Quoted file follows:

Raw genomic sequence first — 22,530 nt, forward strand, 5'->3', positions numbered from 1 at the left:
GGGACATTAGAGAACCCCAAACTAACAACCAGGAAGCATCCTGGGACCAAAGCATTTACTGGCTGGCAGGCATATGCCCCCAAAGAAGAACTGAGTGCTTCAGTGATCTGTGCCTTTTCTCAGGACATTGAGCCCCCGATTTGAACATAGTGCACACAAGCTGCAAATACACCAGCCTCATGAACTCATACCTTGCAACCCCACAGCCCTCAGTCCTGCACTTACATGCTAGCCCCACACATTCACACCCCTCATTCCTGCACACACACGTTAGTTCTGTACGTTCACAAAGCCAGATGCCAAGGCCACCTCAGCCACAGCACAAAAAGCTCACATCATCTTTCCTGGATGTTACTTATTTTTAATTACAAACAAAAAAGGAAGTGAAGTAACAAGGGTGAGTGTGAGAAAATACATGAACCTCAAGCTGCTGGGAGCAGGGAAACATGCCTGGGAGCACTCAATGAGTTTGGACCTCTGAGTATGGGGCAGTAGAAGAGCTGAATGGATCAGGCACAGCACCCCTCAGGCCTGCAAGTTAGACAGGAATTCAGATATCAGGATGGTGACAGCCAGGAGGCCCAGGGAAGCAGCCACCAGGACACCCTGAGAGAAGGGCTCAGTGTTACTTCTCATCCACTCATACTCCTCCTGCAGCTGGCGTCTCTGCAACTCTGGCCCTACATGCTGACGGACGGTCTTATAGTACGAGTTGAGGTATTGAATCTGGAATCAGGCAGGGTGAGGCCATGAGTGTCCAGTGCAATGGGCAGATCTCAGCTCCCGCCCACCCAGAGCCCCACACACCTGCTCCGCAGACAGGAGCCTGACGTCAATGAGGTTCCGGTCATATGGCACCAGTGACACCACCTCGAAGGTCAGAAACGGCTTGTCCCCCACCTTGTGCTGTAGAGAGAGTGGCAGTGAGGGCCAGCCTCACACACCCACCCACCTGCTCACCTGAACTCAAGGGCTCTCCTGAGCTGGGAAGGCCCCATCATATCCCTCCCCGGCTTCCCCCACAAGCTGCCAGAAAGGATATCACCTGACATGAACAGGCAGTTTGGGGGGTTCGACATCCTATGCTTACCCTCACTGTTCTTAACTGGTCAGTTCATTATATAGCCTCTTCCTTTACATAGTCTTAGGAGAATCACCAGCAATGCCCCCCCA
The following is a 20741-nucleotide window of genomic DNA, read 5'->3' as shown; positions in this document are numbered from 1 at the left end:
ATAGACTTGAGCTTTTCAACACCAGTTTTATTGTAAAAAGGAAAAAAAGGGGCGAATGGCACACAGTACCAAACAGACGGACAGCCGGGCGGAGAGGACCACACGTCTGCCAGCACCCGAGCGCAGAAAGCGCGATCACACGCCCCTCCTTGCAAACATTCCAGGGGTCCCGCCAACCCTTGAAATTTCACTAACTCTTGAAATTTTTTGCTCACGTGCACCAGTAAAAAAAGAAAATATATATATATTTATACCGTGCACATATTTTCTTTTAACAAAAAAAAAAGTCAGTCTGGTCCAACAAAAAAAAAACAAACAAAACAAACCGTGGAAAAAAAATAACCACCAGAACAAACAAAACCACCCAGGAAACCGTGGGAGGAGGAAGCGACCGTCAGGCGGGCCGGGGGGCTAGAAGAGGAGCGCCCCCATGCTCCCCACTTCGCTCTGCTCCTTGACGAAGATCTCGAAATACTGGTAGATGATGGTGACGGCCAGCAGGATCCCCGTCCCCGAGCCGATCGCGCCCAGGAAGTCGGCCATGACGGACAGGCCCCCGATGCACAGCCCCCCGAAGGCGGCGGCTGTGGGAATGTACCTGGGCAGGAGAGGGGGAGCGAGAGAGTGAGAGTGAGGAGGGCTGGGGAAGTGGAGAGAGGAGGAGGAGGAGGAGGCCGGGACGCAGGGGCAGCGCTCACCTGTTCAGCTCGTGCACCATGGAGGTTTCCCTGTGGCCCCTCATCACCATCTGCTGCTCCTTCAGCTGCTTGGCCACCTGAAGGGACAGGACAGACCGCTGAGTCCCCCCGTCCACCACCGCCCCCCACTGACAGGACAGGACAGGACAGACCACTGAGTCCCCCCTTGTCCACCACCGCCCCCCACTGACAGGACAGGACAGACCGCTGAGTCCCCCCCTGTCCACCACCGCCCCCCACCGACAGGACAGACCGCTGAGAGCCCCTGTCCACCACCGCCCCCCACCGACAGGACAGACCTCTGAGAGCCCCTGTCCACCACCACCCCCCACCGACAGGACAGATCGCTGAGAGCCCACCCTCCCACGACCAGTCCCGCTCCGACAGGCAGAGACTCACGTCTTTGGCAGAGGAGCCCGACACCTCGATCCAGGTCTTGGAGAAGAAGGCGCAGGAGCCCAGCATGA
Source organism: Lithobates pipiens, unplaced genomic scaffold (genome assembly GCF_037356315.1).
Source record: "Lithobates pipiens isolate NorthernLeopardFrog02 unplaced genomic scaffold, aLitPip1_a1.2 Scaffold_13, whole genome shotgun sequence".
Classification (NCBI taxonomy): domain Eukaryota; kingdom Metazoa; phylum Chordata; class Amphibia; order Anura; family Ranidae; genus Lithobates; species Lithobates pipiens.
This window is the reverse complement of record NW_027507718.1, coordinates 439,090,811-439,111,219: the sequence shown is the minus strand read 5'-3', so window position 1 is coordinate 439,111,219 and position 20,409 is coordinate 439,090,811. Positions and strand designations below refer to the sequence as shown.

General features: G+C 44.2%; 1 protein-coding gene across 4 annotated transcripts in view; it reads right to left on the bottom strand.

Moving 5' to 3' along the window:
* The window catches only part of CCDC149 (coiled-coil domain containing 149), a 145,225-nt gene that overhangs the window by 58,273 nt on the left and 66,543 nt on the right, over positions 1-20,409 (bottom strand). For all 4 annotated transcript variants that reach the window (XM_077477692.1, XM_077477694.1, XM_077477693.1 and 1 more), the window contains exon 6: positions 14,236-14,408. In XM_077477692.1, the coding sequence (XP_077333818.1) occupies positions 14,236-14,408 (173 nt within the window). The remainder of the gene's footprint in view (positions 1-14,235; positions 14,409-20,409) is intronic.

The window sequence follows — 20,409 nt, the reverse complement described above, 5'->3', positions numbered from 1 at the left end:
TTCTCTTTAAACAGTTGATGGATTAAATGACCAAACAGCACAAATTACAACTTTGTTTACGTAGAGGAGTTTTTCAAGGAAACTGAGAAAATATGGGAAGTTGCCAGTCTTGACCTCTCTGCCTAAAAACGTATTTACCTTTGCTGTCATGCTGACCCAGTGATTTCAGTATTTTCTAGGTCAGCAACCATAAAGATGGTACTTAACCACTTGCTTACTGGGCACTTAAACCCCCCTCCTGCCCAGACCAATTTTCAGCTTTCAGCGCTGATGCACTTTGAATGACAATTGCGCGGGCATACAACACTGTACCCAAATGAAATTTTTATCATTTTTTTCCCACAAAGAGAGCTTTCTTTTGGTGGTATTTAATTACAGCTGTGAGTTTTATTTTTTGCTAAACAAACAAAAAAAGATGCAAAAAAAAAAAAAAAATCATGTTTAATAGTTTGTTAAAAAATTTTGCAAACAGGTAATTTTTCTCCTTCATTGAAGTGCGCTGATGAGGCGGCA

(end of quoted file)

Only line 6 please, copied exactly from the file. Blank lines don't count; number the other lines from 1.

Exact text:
Source record: "Lithobates pipiens isolate NorthernLeopardFrog02 unplaced genomic scaffold, aLitPip1_a1.2 Scaffold_13, whole genome shotgun sequence".